A market in transition

From the New York Times:

Buy Low(er)

After five years of paltry inventory, rising prices, and bidding wars, the seller’s market has finally started to turn into a buyer’s market—or at least the beginning of one. According to a report released this summer by appraisal firm Miller Samuel, the number of sales last spring—traditionally the busiest season—were down 14.8 percent from the year before. A typical home now sits on the market for 144 days, 42 days more than the previous year. And while the average sales price of a Manhattan apartment so far this year is $1.38 million, 5 percent higher than last year, prices aren’t accelerating anywhere near as high, or as fast, as they did in 2004, when appreciation clocked in at 30 percent. Futures traders at the Chicago Mercantile Exchange forecast that New York City prices will fall 6 to 8 percent by next August, while our own city’s most recent budget report predicts sales volume and prices will sag for the next four years.

All of this adds up to what Jonathan Miller calls “a market in transition”—though the rest of us might call it confusion. Those who own homes—particularly those who bought at the exuberant height of the market—are wondering if now is the time to cash out and take cover in a rental. Some sellers are still getting bids within a day of putting their homes on the market, while others are watching weeks turn into months. Some, in a hurry to unload, are slashing prices twice and three times.

Buyers too, meanwhile, are wondering whether to take advantage of the market’s favorable turn, or if there will be even better deals in six months. Alyssa Gelper, a lawyer who abandoned her search for a two-bedroom, two-bathroom apartment last spring (“I didn’t want to be the last sucker to buy high before the market tanked”), has decided the waters are safe to wade in: She just started poring over listings last week. Open houses no longer feel like cattle calls, and buyers who luck into something they like don’t need to steel themselves for a battle of best offers.

In a very short time, the rules of the real-estate game have changed dramatically—and buyers are more in control than they have been in a while. “They’re taking their time, and they’re not afraid to make an opening offer that’s 10 to 15 percent off the asking price,” says Corcoran’s John Gasdaska.

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12 Responses to A market in transition

  1. UnRealtor says:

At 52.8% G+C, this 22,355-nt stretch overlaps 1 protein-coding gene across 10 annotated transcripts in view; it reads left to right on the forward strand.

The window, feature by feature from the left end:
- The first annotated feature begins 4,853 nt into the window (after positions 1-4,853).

The market is FROZEN.

    Long way down before prices are ‘normal.’

    Greedy Grubbers with vacant houses and two mortages are in deep guano.

  2. Judicious1 says:

    “Buyers too, meanwhile, are wondering whether to take advantage of the market’s favorable turn, or if there will be even better deals in six months.”

    You would have to be a fool to not realize this is just the beginning. The lawyer has decided the waters are safe to wade in? Alyssa, there’s a reason open houses are now empty, and that reason shouldn’t make you feel all warm and fuzzy about being there. Run Alyssa, run!

  3. SouthJersey says:

    This is typical New York Times spin! Isn’t it interesting that they include an anecdote about a lone greater fool who suddenly decides the market has bottomed? Where are the anecdotes from all the other folks who are saying “No way, I’m not catching a falling knife”?

  4. James Bednar says:

    From CNN/Money:

    Lowe’s: Housing ‘correction’ may take 18 months

    Home improvement retailer Lowe’s, which warned on its full-year results Tuesday, expects it could take as long as 12 to 18 months for the slowdown in the housing market to stabilize.

    Lowe’s, the No. 2 home player in the sector after Home Depot, warned that its full-year 2006 profits would be at or near the low end of its previous forecast. The company blamed the cooling housing market as a risk to its business.

    Housing turnover is down 13 percent this year, he said. That, in turn, has negatively impacted mortgage refinance activity, which thus far has helped fuel overall consumer spending.

    Even though income and employment growth is still relatively stable, Bridgeford said Lowe’s will be challenged to grow its market share in a slowing economic environment, particularly in the housing “bubble markets” on the West and East coasts.

    “We’re seeing conflicting external forces. The process of correction could take over a year to 18 months. The key for us is for moderation in home pricing to occur between now and the next 18 months,” Bridgeford said, adding that he anticipates a pick-up in the second-half of 2007.

  5. Bruce says:

    Average rent in Manhattan is $3,970 a month? Are you kidding me??? It’s totally nuts to pay that kind of money for 850 sq. feet of space. What are people thinking?

  6. UnRealtor says:

    $4K will rent you a primo house on the North Shore of Long Island, or a great NJ town.

    I never understood the attraction to living in a congested, smelly, crime-ridden place.

  7. Steve says:

    I was looking at moving back into the city for commuting reasons, after a number of years in NJ- and I found rents to be so incredibly ridiculous, I jst shook my head and decided my current place was an even better deal (rent-wise) than I’d thought. $3500+ for one-bedrooms in the city was not unusual…they were nice & new, but 600 sq feet!!


  8. Bruce says:

    I have a 1200 sq. ft. apartment in Montclair that I rent for less than $1,200 a month. And I’d rather live here than in Manhattan!

    I feel like I’ve got a steal.

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